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what can i do about my overtime North Carolina

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  • what can i do about my overtime North Carolina

    i am a homehealth care asst. in charlotte nc i recently took on a client that was supposed to be 36hrs a week 3, 12hr shifts. Well my coordinator asked me if i could take on another day and i did which gave me 48hrs. the whole time i was banking on the overtime and she would always say we couldn't get overtime but she gave it to me. last week i worked 20hrs overtime and the week before i worked 14hrs overtime. now she tells me i cant have the half of time because of the service we provide. my client is on a cap program and some private pay i think because shes very elusive about who pays us but either way shouldn't the company pay me my overtime regardless.
    sincerely yours, completely confused

  • #2
    It does not matter who pays the bills.

    What does matter is what you do.

    Federal laws have an exemption from both the minimum wage and overtime requirements of the Fair Labor Standards Act for some folks providing home health care.

    http://www.dol.gov/esa/regs/compliance/whd/whdfs25.htm
    Senior Professional in Human Resources and Certified Staffing Professional with over 30 years experience. Any advice provided is based upon experience and education, but does not constitute legal advice.

    Comment


    • #3
      N. C. min. wage $6.15/hr. 95-25.3
      § 95‑25.4. Overtime.

      Every employer shall pay each employee who works longer than 40 hours in any workweek at a rate of not less than time and one half of the regular rate of pay of the employee for those hours in excess of 40 per week; provided that employers of seasonal amusement or recreational establishment employees are required to pay those employees the overtime rate only for hours in excess of 45 per workweek.



      § 95‑25.14. Exemptions.

      The provisions of G.S. 95‑25.3 (Minimum Wage), G.S. 95‑25.4 (Overtime), and G.S. 95‑25.5 (Youth Employment), and the provisions of G.S. 95‑25.15(b) (Record Keeping) as they relate to these exemptions, do not apply to:

      (1) Any person employed in an enterprise engaged in commerce or in the production of goods for commerce as defined in the Fair Labor Standards Act:

      a. Except as otherwise specifically provided in G.S. 95‑25.5;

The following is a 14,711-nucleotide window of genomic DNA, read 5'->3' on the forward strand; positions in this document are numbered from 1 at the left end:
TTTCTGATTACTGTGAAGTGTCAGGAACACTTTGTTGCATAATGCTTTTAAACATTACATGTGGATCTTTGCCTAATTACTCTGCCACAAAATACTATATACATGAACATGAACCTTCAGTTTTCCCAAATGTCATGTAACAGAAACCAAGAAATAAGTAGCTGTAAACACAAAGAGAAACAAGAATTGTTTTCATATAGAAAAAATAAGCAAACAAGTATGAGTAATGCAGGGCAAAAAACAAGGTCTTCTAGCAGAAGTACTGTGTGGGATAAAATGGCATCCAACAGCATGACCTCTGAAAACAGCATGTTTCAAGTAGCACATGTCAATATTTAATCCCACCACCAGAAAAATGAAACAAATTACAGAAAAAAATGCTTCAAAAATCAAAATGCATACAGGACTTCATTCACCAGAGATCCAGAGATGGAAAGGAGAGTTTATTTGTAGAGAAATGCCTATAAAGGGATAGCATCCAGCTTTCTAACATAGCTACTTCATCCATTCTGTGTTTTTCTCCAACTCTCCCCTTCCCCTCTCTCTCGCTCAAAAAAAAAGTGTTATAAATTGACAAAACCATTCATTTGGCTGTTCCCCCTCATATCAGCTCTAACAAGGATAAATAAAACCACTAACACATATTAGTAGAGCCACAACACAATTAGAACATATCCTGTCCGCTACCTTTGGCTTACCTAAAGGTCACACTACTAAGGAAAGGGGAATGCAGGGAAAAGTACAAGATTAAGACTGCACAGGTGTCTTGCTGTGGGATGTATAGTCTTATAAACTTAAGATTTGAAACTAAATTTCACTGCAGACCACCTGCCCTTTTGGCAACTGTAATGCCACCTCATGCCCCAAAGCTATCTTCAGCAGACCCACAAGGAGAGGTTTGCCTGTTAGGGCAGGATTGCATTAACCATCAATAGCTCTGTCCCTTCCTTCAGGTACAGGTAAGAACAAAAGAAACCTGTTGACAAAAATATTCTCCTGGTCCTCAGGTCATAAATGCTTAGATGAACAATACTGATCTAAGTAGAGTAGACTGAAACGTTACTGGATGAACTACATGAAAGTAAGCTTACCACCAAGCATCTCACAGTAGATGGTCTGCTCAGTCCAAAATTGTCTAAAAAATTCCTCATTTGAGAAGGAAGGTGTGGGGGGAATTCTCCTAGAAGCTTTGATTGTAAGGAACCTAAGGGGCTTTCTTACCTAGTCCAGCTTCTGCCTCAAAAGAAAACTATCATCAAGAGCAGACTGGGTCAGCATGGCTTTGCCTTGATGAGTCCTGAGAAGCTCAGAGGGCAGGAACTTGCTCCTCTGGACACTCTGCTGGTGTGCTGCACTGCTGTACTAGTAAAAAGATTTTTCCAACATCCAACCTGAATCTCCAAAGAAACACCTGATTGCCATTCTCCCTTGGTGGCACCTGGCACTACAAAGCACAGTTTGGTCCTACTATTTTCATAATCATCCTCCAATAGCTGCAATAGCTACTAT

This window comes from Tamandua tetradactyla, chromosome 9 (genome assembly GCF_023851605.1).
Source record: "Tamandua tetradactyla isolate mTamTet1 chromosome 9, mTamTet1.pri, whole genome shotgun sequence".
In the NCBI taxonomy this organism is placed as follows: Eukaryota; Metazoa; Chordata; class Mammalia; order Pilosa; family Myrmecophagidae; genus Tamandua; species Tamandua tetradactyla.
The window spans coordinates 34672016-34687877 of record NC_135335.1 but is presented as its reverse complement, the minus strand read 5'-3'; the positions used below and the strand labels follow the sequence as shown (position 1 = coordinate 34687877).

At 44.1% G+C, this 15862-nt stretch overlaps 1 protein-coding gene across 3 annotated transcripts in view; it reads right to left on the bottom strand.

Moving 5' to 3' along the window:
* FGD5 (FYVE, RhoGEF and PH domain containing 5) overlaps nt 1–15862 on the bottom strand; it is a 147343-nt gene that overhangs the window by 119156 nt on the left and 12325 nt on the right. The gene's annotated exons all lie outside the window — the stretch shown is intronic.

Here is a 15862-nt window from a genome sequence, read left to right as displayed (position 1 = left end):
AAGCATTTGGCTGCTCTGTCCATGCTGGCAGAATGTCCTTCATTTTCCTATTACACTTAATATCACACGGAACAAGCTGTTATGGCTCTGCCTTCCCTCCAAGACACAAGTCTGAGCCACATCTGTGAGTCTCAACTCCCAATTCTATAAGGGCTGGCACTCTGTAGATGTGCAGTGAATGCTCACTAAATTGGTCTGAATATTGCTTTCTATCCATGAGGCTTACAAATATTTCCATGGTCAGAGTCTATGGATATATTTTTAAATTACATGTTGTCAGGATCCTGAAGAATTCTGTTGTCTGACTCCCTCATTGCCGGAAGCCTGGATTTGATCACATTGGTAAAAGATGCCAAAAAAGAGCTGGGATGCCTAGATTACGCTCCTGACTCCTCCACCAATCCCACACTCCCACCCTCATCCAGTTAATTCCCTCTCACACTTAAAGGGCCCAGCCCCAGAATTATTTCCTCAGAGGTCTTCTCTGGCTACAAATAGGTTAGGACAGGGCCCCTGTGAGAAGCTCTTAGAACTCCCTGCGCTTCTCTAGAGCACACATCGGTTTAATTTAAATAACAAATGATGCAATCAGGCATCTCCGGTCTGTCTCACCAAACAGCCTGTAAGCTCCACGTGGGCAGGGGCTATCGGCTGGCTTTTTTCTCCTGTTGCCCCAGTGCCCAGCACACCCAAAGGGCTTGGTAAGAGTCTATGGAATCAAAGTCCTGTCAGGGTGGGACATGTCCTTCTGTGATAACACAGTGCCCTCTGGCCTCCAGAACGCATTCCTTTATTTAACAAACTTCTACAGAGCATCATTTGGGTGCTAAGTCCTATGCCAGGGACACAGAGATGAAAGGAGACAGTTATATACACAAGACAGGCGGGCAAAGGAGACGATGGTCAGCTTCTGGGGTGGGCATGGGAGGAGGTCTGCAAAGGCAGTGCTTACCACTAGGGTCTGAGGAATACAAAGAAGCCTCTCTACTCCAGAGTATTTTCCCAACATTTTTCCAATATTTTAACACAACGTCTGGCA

b. Notwithstanding the above, any employee other than a learner, apprentice, student, or handicapped worker as defined in the Fair Labor Standards Act who is not otherwise exempt under the other provisions of this section, and for whom the applicable minimum wage under the Fair Labor Standards Act is less than the minimum wage provided in G.S. 95‑25.3, is not exempt from the provisions of G.S. 95‑25.3 or G.S. 95‑25.4;

      c. Notwithstanding the above, any employer or employee exempt from the minimum wage, overtime, or child labor requirements of the Fair Labor Standards Act for whom there is no comparable exemption under this Article shall not be exempt under this subsection except that where an exemption in the Fair Labor Standards Act provides a method of computing overtime which is an alternative to the method required in 29 U.S.C.S. § 207(a), the employer or employee subject to that alternate method shall be exempt from the provisions of G.S. 95‑25.4(a); provided that, persons not employed at an enterprise described in subdivision (1) of this subsection shall also be subject to the same alternative methods of overtime calculation in the circumstances described in the Fair Labor Standards Act exemptions providing those alternative methods;

      (2) Any person employed in agriculture, as defined under the Fair Labor Standards Act;

      (3) **** Any person employed as a domestic, including baby sitters and companions, as defined under the Fair Labor Standards Act;****(refer to ScottB's link)

      (4) Any person employed as a page in the North Carolina General Assembly or in the Governor's Office;

      (5) Bona fide volunteers in medical, educational, religious, or nonprofit organizations where an employer‑employee relationship does not exist;

      (6) Persons confined in and working for any penal, correctional or mental institution of the State or local government;

      (7) Any person employed as a model, or as an actor or performer in motion pictures or theatrical, radio or television productions, as defined under the Fair Labor Standards Act, except as otherwise specifically provided in G.S. 95‑25.5;

      (8) Any person employed by an outdoor drama in a production role, including lighting, costumes, properties and special effects, except as otherwise specifically provided in G.S. 95‑25.5; but this exemption does not include such positions as office workers, ticket takers, ushers and parking lot attendants.
      Too often we underestimate the power of a touch, a smile, a kind word, a listening ear, an honest compliment, or the smallest act of caring, all of which have the potential to turn a life around. Leo Buscaglia

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      Comment

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